In their quest for finding new therapies for treating cancers, researchers in the LSU AgCenter and the LSU Health Sciences Center have found several natural compounds that can reduce tumor development by inhibiting angiogenesis.
The AgCenter’s Zhijun Liu
and colleagues have recently added the extract of black raspberries to the list to study.
Long known for its antioxidant properties, black raspberries, not grown in Louisiana, were ordered frozen from Oregon to make an extract. Liu said an extract from black raspberries inhibited angiogenic initiation in a human-tissue model and reduced tumor growth by about half in preliminary laboratory animal studies. Angiogenesis is the process by which new blood vessels grow. All adult angiogenic processes are caused by disease with the exception of a few physiological processes like menses and placental formation.
Tumors cannot grow beyond the size of 0.08 inch without first inducing new blood vessel formation, Liu said. Inhibiting angiogenesis can thus prevent cancer from developing beyond the simple limits of diffusion for oxygen and nutrients.
“Inhibition of angiogenesis contributes to the inhibition of cancer. If you can inhibit angiogenesis, you can inhibit tumor growth. Therefore, the tumor will remain the same size because it can’t grow new blood vessels or obtain nutrients through other new blood vessels,” Liu said.
One of the apparent advantages of black raspberries is that the antioxidant compounds are available merely by eating the fruit. The scientists also know, however, that their hypothesis hasn’t been proved in clinical studies, probably because of enormous variations in the concentration of active compounds in the berries.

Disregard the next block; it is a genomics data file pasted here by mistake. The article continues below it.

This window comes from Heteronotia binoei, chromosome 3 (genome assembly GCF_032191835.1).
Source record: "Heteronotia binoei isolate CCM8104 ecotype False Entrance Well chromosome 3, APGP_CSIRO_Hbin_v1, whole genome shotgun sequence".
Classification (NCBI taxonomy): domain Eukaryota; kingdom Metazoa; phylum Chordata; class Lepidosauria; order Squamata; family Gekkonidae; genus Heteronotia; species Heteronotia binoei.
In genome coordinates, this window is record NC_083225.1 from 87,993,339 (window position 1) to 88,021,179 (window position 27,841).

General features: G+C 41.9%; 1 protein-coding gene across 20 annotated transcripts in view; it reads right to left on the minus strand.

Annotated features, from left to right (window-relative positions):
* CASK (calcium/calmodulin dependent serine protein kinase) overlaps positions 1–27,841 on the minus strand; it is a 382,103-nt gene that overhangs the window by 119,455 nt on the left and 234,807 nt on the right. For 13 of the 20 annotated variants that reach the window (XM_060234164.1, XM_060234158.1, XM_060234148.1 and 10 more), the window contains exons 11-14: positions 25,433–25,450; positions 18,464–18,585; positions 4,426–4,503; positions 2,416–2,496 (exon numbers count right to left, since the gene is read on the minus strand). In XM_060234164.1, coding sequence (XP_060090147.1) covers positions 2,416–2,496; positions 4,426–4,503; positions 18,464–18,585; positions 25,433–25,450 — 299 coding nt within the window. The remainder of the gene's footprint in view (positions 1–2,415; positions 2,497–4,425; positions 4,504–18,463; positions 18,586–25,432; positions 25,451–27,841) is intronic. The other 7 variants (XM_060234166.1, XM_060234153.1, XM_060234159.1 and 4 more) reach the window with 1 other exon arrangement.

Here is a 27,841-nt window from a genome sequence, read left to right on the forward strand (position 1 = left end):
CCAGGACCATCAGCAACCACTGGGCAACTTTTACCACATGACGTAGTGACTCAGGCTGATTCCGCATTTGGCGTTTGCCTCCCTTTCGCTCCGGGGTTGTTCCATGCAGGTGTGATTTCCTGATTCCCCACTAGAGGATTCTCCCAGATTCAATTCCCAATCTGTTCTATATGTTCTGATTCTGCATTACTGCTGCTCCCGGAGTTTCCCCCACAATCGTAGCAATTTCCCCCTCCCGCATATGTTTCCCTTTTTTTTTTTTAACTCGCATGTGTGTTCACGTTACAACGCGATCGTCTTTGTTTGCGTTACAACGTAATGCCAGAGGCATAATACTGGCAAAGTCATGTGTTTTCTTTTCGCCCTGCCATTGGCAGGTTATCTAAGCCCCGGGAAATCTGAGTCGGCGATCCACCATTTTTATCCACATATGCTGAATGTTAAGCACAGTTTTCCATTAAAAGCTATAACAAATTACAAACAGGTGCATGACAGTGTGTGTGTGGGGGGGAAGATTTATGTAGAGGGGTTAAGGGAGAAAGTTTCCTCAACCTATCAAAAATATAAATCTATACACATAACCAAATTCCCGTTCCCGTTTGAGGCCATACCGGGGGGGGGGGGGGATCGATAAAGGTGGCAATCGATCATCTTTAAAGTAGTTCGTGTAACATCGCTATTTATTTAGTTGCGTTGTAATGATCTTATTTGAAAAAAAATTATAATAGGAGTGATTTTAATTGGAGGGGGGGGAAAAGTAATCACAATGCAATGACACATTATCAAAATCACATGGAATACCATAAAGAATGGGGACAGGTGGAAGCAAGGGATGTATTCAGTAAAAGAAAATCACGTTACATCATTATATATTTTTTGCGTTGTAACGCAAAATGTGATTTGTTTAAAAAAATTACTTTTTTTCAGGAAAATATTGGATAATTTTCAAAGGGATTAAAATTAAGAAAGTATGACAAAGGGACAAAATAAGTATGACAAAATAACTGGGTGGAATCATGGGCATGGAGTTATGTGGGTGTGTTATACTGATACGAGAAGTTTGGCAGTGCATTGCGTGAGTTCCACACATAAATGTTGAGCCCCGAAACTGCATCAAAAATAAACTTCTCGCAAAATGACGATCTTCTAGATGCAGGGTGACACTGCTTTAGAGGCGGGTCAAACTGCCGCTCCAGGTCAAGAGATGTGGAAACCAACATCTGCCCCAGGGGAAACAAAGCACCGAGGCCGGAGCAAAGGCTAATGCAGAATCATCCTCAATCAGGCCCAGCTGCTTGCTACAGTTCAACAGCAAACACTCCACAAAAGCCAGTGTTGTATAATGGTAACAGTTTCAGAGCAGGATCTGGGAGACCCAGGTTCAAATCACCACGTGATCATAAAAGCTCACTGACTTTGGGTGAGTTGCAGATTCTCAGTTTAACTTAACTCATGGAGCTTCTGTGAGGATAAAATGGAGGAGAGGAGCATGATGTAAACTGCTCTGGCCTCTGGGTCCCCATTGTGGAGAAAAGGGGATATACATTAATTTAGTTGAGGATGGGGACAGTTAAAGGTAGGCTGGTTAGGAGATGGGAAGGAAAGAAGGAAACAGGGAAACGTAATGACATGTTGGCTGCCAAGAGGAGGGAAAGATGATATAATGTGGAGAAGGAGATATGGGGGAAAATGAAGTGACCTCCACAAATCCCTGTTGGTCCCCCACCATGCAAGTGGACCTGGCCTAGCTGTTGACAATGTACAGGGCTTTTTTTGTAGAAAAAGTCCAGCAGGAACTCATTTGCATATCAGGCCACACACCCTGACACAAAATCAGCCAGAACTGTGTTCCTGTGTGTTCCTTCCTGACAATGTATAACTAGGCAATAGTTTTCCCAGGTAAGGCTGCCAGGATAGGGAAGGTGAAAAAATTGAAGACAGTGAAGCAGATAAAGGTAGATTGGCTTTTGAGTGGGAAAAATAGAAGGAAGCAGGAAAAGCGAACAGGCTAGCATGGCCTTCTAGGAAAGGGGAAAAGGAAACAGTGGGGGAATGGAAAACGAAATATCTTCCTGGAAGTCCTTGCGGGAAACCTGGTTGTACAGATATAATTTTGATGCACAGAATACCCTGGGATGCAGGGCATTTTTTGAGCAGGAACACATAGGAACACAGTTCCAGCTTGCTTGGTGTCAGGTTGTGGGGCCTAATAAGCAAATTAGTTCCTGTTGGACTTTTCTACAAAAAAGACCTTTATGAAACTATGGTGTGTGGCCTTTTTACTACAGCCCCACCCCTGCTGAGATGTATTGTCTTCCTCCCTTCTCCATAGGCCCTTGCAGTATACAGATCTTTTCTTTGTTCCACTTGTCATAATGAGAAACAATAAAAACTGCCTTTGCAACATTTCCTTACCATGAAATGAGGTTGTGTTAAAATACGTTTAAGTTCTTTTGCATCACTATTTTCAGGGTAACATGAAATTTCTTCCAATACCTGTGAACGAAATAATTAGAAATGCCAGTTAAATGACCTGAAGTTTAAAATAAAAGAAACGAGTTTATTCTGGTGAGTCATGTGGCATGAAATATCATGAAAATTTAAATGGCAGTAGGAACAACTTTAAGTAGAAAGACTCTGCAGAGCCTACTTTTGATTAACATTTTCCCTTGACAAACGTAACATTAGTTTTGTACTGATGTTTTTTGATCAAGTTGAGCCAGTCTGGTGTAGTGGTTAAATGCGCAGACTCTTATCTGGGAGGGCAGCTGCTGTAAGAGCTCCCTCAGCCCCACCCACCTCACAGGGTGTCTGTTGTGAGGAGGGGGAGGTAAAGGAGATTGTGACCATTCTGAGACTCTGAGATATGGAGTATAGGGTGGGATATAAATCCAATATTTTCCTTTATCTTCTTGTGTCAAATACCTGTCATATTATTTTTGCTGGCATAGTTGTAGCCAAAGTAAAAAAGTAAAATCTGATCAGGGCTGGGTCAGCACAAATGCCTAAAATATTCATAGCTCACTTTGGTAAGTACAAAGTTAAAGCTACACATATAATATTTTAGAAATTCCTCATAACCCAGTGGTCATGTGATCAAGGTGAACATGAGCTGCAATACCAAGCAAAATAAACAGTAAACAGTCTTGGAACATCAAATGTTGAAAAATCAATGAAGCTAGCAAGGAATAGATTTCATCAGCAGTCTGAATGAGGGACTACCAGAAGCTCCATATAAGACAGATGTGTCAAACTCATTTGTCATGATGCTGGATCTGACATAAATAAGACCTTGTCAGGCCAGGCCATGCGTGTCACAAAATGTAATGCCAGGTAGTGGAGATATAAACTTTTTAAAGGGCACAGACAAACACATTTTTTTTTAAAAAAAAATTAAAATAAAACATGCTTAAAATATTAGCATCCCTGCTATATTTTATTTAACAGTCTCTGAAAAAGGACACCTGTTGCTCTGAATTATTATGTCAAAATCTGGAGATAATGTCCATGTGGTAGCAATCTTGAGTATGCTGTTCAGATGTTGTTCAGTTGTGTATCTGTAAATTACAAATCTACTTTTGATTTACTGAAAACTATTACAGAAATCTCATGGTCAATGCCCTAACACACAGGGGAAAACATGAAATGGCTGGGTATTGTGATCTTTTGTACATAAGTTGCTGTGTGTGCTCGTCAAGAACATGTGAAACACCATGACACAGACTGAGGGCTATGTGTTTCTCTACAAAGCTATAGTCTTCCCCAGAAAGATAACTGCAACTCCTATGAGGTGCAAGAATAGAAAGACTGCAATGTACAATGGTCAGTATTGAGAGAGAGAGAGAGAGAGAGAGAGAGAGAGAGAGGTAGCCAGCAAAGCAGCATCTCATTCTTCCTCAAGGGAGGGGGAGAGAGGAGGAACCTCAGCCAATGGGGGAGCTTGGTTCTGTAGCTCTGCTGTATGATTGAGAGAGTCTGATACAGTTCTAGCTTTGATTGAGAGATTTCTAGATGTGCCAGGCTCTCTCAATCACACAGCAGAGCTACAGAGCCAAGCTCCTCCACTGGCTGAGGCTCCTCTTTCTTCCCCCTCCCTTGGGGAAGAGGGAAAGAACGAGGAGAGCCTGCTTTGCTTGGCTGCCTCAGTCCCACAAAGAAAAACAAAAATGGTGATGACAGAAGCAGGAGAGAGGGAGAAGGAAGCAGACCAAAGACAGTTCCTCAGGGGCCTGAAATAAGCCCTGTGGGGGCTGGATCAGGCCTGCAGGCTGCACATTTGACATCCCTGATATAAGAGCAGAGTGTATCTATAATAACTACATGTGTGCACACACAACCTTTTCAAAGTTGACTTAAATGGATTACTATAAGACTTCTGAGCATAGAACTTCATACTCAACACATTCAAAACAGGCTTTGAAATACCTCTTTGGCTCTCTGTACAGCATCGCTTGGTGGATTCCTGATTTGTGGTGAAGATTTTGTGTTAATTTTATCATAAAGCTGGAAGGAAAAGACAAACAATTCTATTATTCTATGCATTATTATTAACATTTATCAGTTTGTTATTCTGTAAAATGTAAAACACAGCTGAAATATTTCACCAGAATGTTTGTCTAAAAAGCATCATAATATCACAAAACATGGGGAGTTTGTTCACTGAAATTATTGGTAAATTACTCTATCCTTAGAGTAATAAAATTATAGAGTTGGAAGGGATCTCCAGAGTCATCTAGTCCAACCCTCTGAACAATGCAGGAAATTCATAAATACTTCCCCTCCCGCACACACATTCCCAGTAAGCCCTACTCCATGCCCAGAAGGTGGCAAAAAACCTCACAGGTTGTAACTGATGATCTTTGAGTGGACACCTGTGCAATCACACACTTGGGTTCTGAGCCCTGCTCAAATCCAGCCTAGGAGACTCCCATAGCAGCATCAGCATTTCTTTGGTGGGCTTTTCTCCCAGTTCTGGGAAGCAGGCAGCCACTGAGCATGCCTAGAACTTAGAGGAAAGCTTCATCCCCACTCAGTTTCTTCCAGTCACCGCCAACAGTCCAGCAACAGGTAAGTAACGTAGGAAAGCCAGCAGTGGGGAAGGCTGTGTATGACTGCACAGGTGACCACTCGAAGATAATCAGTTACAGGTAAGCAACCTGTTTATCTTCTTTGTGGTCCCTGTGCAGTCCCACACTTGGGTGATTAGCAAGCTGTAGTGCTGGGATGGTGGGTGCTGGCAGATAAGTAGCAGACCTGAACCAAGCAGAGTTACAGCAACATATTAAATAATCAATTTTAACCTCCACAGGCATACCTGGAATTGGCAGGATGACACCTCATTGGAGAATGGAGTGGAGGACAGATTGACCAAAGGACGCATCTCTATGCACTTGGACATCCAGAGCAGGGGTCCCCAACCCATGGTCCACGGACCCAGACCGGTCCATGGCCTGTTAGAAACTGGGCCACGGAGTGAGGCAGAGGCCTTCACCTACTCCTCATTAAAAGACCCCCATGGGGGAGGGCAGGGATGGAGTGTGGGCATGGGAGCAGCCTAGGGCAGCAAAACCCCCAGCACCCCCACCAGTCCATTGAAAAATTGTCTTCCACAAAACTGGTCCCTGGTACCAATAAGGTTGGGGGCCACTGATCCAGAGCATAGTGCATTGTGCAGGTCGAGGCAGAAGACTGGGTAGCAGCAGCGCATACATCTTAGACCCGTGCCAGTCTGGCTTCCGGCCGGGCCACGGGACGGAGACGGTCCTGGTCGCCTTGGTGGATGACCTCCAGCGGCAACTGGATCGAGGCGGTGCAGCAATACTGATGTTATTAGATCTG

Liu said to produce a consistent biomedical effect, the berry compounds must be standardized before they can be effective in a person’s diet. Liu and his laboratory team used a chemical process to develop a standardized black raspberry extract that retains all the angiogenic inhibitors – likely three – in a concentrate that’s less than 7 percent of the volume of the initial extract.
“In its concentrated form, the extract completely inhibited angiogenic initiation and angiogenic growth at the same dose,” Liu said of the laboratory experiments.
The investigators took the product to the next step to discover whether blocking new blood vessel growth works in live tumors and if oral delivery of the extract is effective. Using rats implanted with human pancreatic tumors, the scientists divided them into two groups – one receiving black raspberry extract and the other not. Liu said black raspberry extract orally administered to tumor-bearing rats was effective in retarding tumor growth.
“The fact that oral administration was effective supports black raspberry extract’s use as a dietary supplement in the prevention and treatment of cancer,” Liu said. Liu is encouraged that the research team has proof of concept. The next stage, he said, is to identify the specific compound or combination of compounds that produce the effect.
“We need to reach a therapeutic, effective dose if we can concentrate the compound enough,” Liu said.
Knowing that blackberry works could lead to repeating the study to confirm the bioassay and protocol through animal models. A patent for raspberry extract as a cancer treatment is pending.
Read about Zhijun Liu's research in the winter 2005 issue of Louisiana Agriculture
, Noni Tree: Potential Cancer Treatment, Therapy
(This article was published in the winter 2006 issue of Louisiana Agriculture.)